Month: March 2017

The meaning of "digestivo" and how it is

The meaning of “digestivo” and how it is

The term “digestivo” or “digestive” does not refer to one drink, but a class of drinks that are enjoyed after a big meal with the aim of settling the stomach and helping you feel not-quite-so-full.

Drinking them dates back to the Middle Ages, when people all over Europe believed in the medicinal properties of alcohol mixed with sugar and herbs. Although the doctors are still out on the medical benefits of drinking medium to strong liquors after a meal, the fact remains that you cannot say you have enjoyed a real Italian meal unless you top it off with a shot of the hard stuff.

Popular digestives include limoncello, grappa, amaro, cynar, amaretto, and if you’re feeling brave, sambuca which has enough alcohol to make a horse giddy. If you step off the beaten track in Italy you will also discover all types of nice post dinner tipples made from local fruits and herbs. Don’t be shy, they are always worth a sip.

Do you know the Fiorentina Steak?

Do you know the Fiorentina Steak?

A bistecca fiorentina, or Florentine T-bone steak, covers all of the characteristics of Italy’s best dishes: a specific cut of meat from a specific cow prepared in a very specific way all within the confines of a specific region.

In the case of the enormous bistecca fiorentina, it’s a T-bone steak cut thick from the loin of a Chianina cow raised in Tuscany.

The Florentines tend to prefer the higher cuts, nearer to the rib cage, which contain the fillet known as bistecca nella costola, whereas beyond Florence in Tuscany you’ll likely get a bistecca nel filetto, a lower cut that tends to be smooth and more melt-in-your-mouth.

The Florentines argue that the bistecca nella costola comes from a more used muscle, meaning it’s more flavorful.

The Ravello Concerts in Italy

In April: The Ravello Concerts in Italy

Ravello is a popular destination for travelers year-round but it fills up even more during select dates in the spring and autumn for the annual Ravello Arts Concerts.

Far from the throngs of summer tourists, this is a time when music lovers fill the gardens and banquet halls of the historic Villa Rufolo for concerts.

Although it began as a chamber music festival, the event has expanded to include jazz. Today it boasts more than 1,750 concerts during the two concert seasons, meaning there is something to suit the taste of almost anyone.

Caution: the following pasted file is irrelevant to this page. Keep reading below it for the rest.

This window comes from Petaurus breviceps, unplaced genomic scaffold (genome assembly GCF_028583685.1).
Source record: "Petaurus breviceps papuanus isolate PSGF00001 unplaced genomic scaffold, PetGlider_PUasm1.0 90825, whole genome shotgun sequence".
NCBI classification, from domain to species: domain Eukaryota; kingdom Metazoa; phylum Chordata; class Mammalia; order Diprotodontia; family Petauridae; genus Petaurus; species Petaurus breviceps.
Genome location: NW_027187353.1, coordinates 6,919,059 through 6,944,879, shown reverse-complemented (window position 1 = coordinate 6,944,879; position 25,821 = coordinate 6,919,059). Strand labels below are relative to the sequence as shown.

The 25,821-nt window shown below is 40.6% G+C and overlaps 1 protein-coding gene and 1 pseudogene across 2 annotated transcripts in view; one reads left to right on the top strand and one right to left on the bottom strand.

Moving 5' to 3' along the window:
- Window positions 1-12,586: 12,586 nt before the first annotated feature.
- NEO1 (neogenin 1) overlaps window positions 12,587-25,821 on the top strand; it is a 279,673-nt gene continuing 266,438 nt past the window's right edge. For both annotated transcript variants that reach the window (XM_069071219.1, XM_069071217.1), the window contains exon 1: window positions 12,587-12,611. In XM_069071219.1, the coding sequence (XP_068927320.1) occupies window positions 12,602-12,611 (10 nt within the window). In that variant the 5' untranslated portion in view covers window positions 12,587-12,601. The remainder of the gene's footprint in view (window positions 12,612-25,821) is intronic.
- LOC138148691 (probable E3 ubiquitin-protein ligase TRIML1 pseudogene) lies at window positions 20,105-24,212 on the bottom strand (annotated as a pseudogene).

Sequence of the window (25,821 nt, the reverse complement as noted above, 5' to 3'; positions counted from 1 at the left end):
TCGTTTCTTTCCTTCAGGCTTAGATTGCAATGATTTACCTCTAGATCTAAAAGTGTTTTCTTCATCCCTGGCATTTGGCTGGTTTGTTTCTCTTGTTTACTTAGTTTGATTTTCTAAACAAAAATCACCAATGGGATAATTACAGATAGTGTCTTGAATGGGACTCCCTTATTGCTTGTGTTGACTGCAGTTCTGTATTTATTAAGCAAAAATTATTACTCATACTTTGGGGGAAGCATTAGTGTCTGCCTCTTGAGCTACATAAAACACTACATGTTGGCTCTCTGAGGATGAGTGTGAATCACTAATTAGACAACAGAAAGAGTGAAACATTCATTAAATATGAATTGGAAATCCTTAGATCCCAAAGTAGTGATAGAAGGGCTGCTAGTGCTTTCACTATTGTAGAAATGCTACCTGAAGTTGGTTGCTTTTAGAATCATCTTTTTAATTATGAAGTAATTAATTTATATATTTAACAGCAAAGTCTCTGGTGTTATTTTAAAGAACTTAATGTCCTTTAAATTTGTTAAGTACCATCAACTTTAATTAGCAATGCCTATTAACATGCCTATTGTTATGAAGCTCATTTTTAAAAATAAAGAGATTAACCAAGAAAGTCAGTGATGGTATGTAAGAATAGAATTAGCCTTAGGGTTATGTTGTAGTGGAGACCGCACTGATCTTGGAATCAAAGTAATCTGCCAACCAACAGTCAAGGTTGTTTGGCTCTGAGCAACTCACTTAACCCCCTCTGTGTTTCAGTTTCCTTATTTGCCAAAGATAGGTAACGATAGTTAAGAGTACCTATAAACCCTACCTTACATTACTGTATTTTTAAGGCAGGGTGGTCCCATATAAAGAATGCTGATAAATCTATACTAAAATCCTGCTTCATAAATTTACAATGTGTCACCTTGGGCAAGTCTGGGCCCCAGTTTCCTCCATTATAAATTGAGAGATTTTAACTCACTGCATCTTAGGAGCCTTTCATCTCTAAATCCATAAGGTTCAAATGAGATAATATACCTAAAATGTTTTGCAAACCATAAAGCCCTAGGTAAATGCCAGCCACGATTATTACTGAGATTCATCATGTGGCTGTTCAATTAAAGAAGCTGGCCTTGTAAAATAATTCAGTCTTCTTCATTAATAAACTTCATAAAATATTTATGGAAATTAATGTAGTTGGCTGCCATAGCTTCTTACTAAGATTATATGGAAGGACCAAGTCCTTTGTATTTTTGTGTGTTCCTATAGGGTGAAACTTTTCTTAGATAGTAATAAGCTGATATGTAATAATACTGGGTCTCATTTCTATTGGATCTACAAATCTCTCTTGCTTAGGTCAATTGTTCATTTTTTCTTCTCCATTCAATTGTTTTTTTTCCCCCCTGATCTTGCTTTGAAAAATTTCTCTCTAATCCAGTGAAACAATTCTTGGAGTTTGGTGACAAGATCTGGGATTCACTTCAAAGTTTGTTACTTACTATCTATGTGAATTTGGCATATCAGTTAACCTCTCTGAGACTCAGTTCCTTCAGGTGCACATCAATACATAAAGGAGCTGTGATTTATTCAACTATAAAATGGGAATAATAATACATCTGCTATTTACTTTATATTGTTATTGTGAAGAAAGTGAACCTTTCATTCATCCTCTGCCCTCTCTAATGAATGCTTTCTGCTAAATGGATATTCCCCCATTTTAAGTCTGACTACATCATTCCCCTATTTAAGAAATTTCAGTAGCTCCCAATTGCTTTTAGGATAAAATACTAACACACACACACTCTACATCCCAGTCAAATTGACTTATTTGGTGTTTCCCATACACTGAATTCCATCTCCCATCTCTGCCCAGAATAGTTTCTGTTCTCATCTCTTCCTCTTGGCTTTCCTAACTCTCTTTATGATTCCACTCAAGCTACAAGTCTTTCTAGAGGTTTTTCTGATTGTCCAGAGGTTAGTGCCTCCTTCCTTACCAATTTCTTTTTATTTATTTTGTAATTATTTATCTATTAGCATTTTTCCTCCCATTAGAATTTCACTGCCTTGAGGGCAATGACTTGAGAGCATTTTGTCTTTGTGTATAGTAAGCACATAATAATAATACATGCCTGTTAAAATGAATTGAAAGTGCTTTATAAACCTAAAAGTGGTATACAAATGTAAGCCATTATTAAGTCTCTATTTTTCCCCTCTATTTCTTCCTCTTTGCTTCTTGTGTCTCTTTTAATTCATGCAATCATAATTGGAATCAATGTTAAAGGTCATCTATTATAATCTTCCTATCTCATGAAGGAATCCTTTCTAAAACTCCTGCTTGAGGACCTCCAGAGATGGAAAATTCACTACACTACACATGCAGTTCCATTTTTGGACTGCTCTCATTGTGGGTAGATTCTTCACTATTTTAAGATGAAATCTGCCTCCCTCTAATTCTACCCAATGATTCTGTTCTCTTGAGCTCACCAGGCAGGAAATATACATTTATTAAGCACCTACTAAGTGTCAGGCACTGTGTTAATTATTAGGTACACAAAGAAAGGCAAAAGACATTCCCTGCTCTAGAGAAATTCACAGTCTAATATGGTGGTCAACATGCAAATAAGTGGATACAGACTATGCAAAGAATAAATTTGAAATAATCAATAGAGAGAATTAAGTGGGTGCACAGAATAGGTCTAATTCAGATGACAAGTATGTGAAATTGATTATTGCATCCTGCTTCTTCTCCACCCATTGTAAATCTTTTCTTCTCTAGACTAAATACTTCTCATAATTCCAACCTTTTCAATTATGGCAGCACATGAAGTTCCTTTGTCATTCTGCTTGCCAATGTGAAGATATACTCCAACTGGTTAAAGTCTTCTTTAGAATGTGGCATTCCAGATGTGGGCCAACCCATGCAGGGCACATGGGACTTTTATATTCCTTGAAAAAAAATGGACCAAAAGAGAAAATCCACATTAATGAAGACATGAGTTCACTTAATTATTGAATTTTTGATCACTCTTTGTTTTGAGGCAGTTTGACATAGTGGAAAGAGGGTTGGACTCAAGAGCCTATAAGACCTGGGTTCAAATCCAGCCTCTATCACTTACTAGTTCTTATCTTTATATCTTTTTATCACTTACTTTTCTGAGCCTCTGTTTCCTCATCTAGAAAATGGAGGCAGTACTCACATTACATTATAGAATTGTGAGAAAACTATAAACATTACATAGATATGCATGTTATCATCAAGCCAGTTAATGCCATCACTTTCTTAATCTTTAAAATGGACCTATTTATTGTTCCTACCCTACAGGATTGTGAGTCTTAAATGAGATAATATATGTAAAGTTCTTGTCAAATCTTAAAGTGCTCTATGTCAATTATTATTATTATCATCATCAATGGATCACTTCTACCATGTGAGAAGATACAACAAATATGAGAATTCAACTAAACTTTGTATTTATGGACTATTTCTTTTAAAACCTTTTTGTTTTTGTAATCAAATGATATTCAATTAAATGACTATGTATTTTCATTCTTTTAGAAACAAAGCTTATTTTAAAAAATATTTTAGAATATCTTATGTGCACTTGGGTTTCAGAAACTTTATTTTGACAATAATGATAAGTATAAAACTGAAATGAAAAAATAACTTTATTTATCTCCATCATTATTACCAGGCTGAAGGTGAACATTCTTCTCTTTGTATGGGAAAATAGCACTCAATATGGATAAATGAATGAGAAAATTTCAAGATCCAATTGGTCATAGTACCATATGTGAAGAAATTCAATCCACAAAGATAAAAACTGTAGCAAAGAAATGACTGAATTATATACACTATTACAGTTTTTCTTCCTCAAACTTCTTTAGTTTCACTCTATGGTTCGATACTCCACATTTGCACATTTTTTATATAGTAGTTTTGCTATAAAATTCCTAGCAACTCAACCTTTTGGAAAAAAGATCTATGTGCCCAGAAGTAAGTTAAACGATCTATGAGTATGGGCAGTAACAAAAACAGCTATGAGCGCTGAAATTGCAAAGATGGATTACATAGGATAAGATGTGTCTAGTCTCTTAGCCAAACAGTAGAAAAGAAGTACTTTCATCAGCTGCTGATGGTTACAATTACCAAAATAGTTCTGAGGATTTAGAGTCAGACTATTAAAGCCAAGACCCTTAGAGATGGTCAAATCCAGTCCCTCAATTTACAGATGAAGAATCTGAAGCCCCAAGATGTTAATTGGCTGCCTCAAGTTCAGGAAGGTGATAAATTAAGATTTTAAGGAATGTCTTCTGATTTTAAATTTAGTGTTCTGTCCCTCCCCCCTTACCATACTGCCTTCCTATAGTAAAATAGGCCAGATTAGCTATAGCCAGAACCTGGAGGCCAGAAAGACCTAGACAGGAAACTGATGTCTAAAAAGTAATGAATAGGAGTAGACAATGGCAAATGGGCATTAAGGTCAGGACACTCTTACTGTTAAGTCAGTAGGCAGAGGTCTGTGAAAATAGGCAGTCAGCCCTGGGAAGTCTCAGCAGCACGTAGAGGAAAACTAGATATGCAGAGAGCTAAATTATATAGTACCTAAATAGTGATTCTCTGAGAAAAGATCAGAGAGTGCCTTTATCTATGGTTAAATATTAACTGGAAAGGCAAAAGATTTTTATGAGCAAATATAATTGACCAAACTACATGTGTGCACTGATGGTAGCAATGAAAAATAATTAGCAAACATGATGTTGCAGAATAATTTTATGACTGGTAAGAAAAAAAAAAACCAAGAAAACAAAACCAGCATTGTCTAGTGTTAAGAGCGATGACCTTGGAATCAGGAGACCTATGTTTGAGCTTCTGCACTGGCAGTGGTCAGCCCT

Things to see in Il Grande Museo Del Duomo

Things to see in Il Grande Museo Del Duomo

In a masterstroke of archaeological detective work, the curators and artisans of the newly-expanded Florence museum, Il Grande Museo Del Duomo, have reconstructed the original façade and put many of its beautiful sculptures on display. By painstakingly studying a single 16th century drawing by Bernardo Pocetti, artists and researchers rendered a scale model of the lost façade from resin and marble dust. In the same room they have restored Lorenzo Ghiberti’s “Gates of Heaven” Baptistery doors to their original position vis a vis the facade in order to fully recreate the original vision and iconographic relationship between the Cathedral and Baptistery.

Greatests things to see:

  • Lorenzo Ghiberti’s two masterpieces: The more accomplished of the two bronze doors depicting biblical scenes is the one facing the reconstructed Duomo Façade.
  • Donatello’s Penitent Magdalen (Maddalena Penitente): Michelangelo himself called it the “Gates of Paradise” and it’s this door’s copy that draws the crowds in the Piazza. Perhaps the more historically significant door is the North Door.
  • Michelangelo’s Other Pieta: Visitors to St. Peter’s know you can’t miss Michelangelo’s depiction of loss and motherly sorrow in the Pietá, but not all of the artist’s works were resounding successes. As an old man Michelangelo returned to the scene of the Jesus’ crucifixion to begin work on another Pietá intended for his own grave.
The Coffee in Italy

The Coffee in Italy

For coffee drinkers, there’s little better than enjoying a coffee in Italy.

Just remember, Italian coffee isn’t like coffee in your local Starbucks.